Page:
• eagle eye

        Good point. Whatever its problems, downtown Eugene does not compare to downtown Springfield. There are things that draw me to downtown Eugene. Downtown Springfield is just a dump, I never go there, except to drive past and marvel at how awful it is.

        • josh reynolds


          I believe for the first time there is some major emphasis happening in downtown Springfield coming from city hall that has not occured in the past. Remember, it has taken about 15 years to transform the Gateway district into “the” employment center of Lane County. In fact under Leiken’s leadership Symantec, Royal Carribean Cruiselines, Pacific Source and of course Peace Health have all been sited in Springfield. That probably has more to do with the fact that Springfield has been more interested in family wage job creation the past several years and creating a tax base. Granted there is more work to do in this arena with the tanking of the timber industry but the fundamentals are in place.

          Now, take this same leadership and put together a plan for downtown Springfield and come back in 5-10 years and my guess is you will have a completely different take. By the way, I find it interesting that the only folks who like to compare Eugene and Springfield live in Eugene. Springfielder’s in general could care less what Eugene decides to do or not to do with their community.

          As for the malls, Oakway is by far superior to both.

          • eagle eye

            Well, this thread began with somebody comparing Eugene unfavorably to Springfield, didn’t it?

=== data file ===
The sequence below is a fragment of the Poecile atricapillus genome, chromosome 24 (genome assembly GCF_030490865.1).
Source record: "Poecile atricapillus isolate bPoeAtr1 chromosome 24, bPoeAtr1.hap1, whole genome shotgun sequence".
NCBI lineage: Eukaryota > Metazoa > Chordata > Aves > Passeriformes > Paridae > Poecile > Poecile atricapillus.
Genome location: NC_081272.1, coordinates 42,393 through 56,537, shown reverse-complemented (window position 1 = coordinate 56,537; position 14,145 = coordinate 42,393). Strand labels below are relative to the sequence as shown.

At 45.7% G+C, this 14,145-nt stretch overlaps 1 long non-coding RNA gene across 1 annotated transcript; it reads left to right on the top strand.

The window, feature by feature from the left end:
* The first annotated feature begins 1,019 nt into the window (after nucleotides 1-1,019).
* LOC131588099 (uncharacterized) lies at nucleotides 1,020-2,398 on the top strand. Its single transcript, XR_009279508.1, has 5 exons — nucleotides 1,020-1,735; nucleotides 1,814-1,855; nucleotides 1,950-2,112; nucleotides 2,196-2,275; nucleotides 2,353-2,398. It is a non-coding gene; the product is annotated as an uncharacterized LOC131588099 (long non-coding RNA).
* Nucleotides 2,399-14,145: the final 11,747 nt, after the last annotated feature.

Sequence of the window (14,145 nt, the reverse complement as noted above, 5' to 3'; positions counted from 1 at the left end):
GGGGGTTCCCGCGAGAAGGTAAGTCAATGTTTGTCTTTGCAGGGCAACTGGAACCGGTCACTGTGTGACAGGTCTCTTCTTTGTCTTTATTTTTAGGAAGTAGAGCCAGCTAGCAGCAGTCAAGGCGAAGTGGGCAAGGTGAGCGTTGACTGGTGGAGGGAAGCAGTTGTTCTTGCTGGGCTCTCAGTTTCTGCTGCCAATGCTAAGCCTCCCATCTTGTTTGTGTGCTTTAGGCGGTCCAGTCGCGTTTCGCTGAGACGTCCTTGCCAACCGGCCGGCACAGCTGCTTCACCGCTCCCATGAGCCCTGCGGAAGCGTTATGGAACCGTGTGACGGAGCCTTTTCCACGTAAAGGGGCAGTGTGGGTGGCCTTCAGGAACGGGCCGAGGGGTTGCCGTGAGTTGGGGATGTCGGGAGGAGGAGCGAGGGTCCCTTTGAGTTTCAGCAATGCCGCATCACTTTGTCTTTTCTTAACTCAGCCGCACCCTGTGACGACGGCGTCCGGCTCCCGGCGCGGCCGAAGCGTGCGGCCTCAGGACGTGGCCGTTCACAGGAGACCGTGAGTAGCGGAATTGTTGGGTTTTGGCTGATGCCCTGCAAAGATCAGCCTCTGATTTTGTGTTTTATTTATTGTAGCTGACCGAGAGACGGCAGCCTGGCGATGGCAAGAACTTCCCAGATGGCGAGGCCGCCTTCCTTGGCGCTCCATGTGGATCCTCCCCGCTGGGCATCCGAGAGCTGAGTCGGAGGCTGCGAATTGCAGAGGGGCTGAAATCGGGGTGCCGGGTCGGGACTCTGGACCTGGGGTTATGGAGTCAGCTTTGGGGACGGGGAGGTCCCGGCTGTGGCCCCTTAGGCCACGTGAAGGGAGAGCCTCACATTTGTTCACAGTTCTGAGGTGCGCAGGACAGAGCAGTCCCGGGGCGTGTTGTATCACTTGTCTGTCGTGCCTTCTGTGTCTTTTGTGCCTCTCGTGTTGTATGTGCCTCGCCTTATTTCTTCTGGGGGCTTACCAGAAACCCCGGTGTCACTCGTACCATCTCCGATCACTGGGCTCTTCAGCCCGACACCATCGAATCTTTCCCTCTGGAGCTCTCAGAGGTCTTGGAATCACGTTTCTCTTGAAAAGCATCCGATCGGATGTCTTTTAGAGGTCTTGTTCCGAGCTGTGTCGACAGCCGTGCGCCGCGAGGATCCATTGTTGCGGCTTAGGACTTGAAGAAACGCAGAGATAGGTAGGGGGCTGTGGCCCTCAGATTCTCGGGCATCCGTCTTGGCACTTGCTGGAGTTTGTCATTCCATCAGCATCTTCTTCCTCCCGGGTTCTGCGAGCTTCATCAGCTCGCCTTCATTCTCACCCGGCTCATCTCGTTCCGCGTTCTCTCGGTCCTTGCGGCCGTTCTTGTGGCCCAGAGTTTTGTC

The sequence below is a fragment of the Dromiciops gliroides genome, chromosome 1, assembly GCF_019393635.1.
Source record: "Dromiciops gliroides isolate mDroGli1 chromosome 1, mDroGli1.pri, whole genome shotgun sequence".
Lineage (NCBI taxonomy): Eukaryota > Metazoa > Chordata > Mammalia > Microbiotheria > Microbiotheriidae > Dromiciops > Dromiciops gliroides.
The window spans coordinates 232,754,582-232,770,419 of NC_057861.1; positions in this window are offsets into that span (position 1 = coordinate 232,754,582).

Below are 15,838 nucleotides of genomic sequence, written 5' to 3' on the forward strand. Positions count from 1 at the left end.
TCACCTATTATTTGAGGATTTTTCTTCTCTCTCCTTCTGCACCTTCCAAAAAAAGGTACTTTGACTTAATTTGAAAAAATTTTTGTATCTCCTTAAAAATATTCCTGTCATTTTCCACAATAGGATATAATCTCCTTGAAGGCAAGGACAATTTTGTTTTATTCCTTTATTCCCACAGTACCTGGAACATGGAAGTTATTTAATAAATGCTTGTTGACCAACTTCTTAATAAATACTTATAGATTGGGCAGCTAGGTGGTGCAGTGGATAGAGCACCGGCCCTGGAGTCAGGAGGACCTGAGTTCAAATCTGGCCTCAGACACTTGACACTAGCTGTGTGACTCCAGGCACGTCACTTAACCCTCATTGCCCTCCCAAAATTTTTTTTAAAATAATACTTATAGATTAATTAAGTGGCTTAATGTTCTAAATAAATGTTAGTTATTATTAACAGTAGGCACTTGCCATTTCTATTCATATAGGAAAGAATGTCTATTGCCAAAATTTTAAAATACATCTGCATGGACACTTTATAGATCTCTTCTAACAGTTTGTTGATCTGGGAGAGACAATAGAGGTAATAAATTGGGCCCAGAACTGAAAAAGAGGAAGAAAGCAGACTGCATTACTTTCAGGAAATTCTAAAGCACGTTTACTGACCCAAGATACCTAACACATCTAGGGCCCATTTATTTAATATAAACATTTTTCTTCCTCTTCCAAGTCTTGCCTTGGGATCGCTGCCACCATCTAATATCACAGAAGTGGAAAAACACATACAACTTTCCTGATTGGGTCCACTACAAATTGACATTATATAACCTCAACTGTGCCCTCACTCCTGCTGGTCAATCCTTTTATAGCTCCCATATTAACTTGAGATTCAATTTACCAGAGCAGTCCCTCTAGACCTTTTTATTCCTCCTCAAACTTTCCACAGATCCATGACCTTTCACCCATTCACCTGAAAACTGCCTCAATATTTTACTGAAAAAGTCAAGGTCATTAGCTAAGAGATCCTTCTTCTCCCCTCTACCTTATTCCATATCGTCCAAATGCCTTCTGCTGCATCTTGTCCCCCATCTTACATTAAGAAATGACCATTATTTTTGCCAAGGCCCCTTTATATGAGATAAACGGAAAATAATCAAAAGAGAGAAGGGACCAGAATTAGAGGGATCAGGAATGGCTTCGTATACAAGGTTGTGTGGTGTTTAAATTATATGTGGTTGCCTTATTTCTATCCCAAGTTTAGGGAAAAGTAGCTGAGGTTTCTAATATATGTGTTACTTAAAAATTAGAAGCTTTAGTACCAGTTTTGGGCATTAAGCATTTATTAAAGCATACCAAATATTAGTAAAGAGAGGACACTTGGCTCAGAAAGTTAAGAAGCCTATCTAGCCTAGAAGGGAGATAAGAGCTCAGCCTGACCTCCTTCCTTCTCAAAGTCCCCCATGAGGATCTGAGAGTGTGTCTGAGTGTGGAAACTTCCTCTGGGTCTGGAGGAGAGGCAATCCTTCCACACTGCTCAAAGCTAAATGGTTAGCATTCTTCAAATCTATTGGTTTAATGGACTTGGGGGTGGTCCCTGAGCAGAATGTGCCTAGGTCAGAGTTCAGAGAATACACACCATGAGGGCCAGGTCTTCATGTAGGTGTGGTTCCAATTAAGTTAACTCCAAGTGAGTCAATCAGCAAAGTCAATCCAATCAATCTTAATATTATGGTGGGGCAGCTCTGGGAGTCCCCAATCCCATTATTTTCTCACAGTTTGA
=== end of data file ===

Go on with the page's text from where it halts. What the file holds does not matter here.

And read what you wrote yourself:

            “By the way, I find it interesting that the only folks who like to compare Eugene and Springfield live in Eugene.”

            after comparing Springfield favorably to Eugene.

          • josh reynolds


            Read my text. I am only talking about Springfield and what lies ahead. I did not mention one time a comparison between Eugene and Springfield. In fact my text was talking more about what leadership can do for your community.

          • eagle eye

            OK, I read your text again. Here is what I found:

            “transform the Gateway district into “the” employment center of Lane County. In fact under Leiken’s leadership Symantec, Royal Carribean Cruiselines, Pacific Source and of course Peace Health have all been sited in Springfield.”

            This has nothing to do with Eugene? Like, duh, “employment center of Lane County” and “of course” (your words) the Peace Health “siting”. Even if it’s implicit, the import is completely transparent.

  • Mike Clark

    The Planning Commission is having a hearing on the downtown building code changes on April 15. I would encourage anyone interested in seeing these badly needed changes happen, should come and testify. But, more importantly, the city needs to get out of the development business and focus on the things it can control or have real influence on.

    Eugene city government needs to focus on three things if we really want downtown to be revitalized. These code changes mentioned above, free parking and most importantly public safety.

    I have asked for a council work session on April 14 to discuss downtown public safety in Eugene. We are going to attempt to give the police repriortized funds to increase police presence in the downtown area (through at least the fall). We will also be discussing some ideas – develpoed by a working group of downtown business people, police officers, another councilor, myself and many concerned folks. We are going to attempt to make some code changes that will give these officers more tools to keep those people who would intimidate and harass others out of the downtown area. If you are interested in seeing something like this happen in Eugene, please look for the public hearing on the ordinance change and come out to testify.

    I beleive we also need to end metered parking in the downtown core.

    I think we can do these things. But we need those who agree to show up at the hearings and lend their voice and support.

    • Jay Bozievich


      Great set of priorities for downtown! More leeway for the free market in reducing zoning regs, actually accomodating the automobile, and finally, doing the first and most important job government was created for in the first place, protecting citizens from criminals!